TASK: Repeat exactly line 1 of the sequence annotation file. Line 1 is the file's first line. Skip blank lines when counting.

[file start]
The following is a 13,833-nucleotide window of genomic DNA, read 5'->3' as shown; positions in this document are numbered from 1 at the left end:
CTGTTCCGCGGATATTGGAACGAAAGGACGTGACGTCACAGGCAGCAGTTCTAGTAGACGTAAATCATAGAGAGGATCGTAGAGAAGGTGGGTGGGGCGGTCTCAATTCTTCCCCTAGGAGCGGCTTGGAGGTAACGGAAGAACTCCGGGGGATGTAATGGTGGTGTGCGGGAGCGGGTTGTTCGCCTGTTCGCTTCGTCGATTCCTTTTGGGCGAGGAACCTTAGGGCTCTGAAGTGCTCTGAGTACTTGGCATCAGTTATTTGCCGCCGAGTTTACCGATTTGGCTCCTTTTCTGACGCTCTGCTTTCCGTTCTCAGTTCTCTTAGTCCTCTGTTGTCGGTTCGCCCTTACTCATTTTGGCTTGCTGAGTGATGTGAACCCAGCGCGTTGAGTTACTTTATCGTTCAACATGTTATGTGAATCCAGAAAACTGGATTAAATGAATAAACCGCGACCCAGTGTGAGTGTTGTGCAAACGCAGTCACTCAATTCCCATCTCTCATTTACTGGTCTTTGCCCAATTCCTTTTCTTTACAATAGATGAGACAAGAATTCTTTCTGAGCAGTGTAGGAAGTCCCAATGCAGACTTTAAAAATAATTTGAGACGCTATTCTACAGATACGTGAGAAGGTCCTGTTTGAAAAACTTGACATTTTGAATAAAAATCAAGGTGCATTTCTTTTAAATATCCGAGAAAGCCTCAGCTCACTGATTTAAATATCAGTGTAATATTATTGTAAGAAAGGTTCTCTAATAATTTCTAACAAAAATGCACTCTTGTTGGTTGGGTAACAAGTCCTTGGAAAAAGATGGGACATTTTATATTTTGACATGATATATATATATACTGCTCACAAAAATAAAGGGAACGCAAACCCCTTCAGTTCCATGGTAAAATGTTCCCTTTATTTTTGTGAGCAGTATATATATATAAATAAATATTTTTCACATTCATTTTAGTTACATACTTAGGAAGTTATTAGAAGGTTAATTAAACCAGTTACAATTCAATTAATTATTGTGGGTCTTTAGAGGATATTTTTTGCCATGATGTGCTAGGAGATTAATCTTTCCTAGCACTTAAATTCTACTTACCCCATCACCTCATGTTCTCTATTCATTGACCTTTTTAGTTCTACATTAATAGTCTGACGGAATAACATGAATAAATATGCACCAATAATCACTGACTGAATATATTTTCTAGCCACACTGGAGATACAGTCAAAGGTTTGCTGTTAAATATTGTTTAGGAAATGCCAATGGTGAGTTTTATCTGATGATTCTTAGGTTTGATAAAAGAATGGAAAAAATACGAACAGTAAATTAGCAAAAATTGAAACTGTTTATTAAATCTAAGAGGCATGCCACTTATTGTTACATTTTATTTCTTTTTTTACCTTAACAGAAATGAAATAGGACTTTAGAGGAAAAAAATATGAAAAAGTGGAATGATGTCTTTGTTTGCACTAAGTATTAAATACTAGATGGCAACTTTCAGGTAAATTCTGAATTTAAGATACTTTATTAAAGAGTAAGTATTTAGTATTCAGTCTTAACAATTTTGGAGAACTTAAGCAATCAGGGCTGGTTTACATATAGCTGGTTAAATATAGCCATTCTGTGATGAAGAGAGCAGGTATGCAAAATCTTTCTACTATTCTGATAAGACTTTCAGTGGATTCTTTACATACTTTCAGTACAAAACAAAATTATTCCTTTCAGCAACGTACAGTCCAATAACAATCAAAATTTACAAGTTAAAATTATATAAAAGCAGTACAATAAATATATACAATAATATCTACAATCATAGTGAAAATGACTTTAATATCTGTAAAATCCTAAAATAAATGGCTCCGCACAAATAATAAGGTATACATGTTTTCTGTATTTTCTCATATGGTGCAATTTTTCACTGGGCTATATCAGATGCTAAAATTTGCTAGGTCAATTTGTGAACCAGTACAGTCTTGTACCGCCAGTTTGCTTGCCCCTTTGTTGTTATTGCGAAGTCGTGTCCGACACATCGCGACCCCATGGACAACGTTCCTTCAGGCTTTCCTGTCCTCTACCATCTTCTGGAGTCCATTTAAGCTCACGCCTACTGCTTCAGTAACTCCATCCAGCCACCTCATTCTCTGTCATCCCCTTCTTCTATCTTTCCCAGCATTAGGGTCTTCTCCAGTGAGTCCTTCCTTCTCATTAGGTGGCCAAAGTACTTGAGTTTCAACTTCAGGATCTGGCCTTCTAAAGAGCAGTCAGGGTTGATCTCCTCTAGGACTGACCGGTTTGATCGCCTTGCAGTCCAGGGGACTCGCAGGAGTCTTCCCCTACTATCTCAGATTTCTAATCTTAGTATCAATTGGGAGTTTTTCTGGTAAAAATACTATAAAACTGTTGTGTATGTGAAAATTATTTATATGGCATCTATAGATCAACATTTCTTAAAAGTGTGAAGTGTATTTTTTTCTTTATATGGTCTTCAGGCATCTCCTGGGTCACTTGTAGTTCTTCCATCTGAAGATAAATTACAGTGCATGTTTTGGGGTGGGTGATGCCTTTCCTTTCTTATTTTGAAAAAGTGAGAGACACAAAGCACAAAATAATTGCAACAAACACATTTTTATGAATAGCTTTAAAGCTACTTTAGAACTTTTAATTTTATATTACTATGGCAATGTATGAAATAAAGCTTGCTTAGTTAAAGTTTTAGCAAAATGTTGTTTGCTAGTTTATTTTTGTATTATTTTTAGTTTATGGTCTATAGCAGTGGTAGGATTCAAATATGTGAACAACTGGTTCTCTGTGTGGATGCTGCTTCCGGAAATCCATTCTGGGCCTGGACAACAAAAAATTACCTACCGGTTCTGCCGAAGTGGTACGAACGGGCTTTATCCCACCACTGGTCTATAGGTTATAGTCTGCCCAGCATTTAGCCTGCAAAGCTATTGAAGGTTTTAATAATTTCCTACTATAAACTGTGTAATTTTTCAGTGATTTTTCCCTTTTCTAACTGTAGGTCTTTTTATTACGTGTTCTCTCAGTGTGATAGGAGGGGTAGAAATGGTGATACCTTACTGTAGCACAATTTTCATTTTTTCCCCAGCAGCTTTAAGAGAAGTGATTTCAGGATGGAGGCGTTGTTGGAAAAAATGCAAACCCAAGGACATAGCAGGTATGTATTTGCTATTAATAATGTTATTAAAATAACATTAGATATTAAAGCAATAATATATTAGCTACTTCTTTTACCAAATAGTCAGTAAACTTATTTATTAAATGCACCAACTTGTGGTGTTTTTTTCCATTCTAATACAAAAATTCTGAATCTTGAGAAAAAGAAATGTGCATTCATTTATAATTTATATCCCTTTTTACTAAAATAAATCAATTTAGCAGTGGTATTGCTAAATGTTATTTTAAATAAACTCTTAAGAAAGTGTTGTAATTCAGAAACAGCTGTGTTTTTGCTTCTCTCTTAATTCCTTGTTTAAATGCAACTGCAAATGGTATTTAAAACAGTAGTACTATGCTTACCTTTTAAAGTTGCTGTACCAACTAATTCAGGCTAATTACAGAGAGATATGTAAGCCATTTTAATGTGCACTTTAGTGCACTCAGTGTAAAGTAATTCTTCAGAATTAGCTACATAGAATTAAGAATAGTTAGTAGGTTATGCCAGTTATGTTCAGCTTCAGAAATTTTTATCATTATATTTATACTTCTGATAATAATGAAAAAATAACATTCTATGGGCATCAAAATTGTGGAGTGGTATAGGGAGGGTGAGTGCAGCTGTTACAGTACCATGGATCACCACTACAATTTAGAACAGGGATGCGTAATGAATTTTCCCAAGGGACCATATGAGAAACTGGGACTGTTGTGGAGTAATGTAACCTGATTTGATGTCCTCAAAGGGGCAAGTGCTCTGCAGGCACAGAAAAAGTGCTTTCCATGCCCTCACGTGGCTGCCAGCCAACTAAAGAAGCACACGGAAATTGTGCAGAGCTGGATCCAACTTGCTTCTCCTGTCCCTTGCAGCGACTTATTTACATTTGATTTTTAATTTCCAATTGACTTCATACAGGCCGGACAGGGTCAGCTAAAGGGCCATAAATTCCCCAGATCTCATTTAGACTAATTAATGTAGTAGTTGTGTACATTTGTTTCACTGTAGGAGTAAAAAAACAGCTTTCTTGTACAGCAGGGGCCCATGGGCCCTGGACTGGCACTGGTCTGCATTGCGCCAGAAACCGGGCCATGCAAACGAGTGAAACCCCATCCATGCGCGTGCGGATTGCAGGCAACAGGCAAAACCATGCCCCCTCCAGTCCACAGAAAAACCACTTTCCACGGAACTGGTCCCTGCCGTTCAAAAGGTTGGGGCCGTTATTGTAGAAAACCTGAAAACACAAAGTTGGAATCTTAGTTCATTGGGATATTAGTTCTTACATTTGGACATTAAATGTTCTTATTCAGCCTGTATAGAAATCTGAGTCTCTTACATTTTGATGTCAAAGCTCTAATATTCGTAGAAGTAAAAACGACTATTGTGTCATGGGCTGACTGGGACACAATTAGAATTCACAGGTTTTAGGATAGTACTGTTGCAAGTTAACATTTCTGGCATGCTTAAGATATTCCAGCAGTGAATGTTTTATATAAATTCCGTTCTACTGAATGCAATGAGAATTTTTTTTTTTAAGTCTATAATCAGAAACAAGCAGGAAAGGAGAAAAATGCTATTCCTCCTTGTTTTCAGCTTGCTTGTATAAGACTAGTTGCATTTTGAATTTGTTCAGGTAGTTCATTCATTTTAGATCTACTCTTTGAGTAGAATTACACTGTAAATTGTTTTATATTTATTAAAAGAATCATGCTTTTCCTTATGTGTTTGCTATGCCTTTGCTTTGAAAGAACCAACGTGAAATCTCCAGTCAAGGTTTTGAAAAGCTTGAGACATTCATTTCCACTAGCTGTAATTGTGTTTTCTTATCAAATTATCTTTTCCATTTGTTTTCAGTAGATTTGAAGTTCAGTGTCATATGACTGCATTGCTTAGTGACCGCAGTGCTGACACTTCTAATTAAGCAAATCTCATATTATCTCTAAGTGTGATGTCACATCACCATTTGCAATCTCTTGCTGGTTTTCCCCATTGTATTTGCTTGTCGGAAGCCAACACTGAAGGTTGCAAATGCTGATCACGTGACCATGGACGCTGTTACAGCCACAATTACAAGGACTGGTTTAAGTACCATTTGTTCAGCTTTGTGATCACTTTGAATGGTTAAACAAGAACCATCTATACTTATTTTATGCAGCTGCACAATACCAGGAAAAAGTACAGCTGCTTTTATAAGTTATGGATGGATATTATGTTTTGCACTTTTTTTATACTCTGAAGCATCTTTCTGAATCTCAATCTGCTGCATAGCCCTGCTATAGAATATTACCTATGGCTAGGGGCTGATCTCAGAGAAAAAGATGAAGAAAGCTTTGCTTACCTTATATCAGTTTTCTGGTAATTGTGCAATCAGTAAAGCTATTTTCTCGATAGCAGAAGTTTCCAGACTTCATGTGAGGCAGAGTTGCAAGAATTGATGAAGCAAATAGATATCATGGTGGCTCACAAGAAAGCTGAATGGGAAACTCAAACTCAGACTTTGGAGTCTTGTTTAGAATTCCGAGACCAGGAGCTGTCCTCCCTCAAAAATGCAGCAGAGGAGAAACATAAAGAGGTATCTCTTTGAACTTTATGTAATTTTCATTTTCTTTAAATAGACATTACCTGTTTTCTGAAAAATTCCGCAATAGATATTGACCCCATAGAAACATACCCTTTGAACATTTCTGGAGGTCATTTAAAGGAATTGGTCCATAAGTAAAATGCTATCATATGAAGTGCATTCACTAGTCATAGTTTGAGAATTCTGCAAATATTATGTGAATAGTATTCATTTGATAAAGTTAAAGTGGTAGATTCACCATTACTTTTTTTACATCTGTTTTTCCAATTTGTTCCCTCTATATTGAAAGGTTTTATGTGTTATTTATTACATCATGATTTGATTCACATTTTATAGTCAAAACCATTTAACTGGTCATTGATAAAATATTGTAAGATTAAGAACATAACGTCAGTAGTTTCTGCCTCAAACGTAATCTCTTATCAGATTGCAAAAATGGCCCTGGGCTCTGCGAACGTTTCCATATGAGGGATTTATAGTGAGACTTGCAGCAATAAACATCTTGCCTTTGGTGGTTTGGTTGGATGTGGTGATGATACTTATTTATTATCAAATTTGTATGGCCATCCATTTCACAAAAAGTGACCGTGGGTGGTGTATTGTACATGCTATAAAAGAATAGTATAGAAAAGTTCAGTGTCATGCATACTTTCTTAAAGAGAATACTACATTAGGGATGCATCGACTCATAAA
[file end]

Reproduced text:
The following is a 13,833-nucleotide window of genomic DNA, read 5'->3' as shown; positions in this document are numbered from 1 at the left end: